In any case, attorney Mark Whitt argued, the PUCO’s ruling should not be viewed as determining anything in other cases that raise specific objections against particular submetering arrangements. Whitt has a complaint pending against Columbus-based submetering contractor Nationwide Energy Partners in a separate case.

Promoting efficiency and renewables?

Despite the criticisms levied by utilities and consumer advocates, some argue that submetering practices provide an incentive for energy efficiency by giving tenants and other customers more information about their individual electricity usage.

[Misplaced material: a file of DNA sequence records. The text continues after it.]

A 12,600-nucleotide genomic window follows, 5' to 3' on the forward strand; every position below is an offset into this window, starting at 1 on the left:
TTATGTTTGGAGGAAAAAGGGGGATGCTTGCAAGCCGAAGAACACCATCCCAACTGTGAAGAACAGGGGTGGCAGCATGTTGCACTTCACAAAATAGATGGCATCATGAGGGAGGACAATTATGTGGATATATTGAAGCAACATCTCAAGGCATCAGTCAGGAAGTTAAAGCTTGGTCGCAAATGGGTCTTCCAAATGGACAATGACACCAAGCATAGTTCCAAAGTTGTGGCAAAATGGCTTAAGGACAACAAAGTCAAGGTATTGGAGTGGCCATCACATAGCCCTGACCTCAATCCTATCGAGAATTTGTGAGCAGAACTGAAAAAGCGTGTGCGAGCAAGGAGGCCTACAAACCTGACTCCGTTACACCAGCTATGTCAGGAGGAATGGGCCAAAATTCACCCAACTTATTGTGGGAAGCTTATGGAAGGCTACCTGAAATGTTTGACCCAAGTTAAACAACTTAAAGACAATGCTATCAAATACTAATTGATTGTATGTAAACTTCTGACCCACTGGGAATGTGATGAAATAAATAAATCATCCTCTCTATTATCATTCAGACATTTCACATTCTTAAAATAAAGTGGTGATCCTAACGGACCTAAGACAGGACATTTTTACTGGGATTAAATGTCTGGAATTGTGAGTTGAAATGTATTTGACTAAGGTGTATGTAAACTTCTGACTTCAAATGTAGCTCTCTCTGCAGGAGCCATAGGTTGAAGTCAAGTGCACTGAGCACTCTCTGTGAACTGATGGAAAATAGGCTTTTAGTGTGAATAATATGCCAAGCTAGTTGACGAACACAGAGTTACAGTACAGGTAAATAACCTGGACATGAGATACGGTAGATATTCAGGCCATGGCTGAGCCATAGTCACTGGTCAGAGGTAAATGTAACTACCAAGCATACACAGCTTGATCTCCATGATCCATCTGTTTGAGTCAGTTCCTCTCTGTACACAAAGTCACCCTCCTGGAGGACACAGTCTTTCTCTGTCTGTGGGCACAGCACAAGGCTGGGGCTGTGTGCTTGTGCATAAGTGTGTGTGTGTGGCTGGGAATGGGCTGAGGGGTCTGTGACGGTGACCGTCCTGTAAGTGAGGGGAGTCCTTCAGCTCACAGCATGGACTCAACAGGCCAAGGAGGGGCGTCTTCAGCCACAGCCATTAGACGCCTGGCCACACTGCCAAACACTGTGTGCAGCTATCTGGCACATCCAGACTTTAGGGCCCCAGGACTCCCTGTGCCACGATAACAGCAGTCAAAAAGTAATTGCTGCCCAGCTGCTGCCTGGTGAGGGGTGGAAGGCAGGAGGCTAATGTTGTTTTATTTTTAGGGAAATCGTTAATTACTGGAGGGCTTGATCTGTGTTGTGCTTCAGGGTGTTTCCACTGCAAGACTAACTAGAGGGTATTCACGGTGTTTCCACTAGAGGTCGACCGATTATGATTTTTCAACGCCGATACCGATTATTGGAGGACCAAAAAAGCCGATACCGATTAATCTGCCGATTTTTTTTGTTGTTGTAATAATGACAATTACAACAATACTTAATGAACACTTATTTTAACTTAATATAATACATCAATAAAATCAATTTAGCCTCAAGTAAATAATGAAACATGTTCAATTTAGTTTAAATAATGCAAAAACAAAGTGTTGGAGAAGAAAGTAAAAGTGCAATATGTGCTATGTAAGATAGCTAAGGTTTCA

“Big utilities lose when consumers have real insight into how they use their energy and when condominium and apartment owners and managers can make smart energy decisions,” said Gary Morsches, CEO of Nationwide Energy Partners. “Submetering allows property owners to meter for water and electricity at each separate unit. This gives condo owners and apartment residents more information and better control on how and when they actually use electricity and water.”

At the same time, Morsches suggested that utilities’ criticism of submetering stems from a desire to preserve their monopoly power. “For a long time, big utilities — like AEP in Ohio — have fought competition,” he said.

A subsidiary of Nationwide Energy Partners announced on January 4 that it plans to act as a retail electricity supplier in Ohio.

Morsches also expressed concern about impacts on renewable energy and distributed generation.